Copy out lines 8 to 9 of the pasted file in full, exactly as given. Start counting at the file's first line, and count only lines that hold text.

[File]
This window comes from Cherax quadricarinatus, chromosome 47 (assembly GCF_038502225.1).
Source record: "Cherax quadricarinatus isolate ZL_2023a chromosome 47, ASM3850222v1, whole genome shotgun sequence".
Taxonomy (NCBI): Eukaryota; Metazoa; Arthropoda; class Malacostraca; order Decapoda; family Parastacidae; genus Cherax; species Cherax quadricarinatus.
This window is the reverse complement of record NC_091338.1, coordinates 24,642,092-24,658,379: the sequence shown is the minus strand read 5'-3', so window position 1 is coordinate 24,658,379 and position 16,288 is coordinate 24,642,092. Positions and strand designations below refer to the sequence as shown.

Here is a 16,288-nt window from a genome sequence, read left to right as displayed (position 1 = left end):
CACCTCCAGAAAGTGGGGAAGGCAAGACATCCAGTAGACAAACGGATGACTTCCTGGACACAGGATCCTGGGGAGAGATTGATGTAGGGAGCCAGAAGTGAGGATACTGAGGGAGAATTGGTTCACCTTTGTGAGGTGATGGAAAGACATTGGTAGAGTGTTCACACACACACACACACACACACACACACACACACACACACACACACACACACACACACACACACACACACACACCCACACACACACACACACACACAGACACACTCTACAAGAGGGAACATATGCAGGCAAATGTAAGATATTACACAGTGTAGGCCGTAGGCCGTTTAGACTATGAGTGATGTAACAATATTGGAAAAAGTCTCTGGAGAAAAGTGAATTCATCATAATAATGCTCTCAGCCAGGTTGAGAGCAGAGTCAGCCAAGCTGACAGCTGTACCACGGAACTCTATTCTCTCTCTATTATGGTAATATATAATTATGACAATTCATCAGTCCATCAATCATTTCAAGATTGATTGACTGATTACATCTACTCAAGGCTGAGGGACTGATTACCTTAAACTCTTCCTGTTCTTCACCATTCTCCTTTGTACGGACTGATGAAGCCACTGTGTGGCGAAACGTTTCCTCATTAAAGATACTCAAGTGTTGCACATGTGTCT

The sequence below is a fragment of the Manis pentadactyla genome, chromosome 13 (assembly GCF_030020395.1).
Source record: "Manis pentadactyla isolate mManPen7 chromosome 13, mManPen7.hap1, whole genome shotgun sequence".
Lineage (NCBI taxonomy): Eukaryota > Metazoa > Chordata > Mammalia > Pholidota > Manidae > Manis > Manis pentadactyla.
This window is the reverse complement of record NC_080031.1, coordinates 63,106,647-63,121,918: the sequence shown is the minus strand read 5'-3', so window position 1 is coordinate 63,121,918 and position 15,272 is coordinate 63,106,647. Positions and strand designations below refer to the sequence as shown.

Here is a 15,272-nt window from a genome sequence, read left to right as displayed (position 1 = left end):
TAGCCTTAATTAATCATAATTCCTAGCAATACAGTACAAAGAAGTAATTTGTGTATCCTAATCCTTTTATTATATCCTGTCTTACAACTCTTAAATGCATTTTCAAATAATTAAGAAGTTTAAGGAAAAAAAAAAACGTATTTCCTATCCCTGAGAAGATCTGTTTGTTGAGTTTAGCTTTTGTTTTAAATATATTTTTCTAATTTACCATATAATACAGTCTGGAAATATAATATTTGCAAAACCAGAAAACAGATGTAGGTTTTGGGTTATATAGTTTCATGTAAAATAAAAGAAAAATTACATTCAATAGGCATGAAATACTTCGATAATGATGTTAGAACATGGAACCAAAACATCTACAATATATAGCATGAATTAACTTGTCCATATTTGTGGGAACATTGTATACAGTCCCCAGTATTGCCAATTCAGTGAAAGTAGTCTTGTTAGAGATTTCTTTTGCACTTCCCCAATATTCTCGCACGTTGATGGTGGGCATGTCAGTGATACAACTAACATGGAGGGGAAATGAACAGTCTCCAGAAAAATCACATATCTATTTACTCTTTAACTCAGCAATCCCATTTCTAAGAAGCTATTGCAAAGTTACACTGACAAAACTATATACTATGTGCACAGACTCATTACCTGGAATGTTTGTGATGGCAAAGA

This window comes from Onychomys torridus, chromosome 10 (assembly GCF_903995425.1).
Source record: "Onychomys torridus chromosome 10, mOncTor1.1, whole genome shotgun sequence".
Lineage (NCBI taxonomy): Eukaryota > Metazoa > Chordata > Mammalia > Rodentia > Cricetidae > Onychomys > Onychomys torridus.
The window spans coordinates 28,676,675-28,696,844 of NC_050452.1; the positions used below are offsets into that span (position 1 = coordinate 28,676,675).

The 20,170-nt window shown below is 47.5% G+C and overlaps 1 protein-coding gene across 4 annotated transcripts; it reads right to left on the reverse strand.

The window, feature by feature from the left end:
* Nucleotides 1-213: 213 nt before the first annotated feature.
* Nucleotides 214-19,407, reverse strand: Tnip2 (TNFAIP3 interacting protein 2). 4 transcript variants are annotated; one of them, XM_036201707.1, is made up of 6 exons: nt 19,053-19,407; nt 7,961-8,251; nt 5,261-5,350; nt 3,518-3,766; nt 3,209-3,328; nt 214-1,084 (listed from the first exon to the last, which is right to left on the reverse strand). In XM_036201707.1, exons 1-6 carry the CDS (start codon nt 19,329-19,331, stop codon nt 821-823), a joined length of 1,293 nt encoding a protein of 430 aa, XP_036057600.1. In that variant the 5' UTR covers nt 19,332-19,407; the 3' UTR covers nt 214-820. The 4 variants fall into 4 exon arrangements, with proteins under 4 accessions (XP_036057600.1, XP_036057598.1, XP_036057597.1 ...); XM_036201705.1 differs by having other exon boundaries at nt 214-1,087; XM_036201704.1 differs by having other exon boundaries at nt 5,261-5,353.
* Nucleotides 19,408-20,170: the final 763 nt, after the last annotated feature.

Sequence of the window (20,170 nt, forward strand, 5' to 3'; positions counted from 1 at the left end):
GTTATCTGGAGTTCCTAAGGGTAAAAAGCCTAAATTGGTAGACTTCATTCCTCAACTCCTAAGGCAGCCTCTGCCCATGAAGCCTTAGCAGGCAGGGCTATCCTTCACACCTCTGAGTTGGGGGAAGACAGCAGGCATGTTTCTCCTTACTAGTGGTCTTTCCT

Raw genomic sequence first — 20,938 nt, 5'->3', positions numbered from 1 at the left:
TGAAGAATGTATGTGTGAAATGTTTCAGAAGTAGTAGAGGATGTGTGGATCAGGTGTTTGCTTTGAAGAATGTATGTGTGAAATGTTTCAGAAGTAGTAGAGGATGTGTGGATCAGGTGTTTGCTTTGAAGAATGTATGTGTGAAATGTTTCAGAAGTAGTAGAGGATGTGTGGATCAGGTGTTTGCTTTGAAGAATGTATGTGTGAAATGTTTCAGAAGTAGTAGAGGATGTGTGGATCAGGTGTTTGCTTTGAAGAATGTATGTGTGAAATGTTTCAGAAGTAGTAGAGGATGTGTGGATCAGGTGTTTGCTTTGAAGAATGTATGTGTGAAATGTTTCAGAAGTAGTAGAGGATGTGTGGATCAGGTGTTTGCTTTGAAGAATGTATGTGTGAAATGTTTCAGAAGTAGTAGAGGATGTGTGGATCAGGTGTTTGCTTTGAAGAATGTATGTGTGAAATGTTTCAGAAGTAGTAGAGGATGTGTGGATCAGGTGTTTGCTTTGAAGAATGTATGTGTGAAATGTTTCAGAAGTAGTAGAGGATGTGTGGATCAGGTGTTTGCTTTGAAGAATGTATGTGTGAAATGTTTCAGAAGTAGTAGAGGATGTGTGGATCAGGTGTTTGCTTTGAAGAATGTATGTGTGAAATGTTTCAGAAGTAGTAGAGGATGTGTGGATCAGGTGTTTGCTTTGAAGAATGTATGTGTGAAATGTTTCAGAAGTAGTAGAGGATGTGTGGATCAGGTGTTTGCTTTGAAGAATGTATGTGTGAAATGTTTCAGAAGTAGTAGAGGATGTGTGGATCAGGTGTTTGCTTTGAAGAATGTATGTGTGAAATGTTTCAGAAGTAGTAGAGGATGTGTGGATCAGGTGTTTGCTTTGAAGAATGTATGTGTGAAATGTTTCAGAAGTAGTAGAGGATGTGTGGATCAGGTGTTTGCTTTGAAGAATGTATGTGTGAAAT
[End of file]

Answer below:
Source record: "Manis pentadactyla isolate mManPen7 chromosome 13, mManPen7.hap1, whole genome shotgun sequence".
Lineage (NCBI taxonomy): Eukaryota > Metazoa > Chordata > Mammalia > Pholidota > Manidae > Manis > Manis pentadactyla.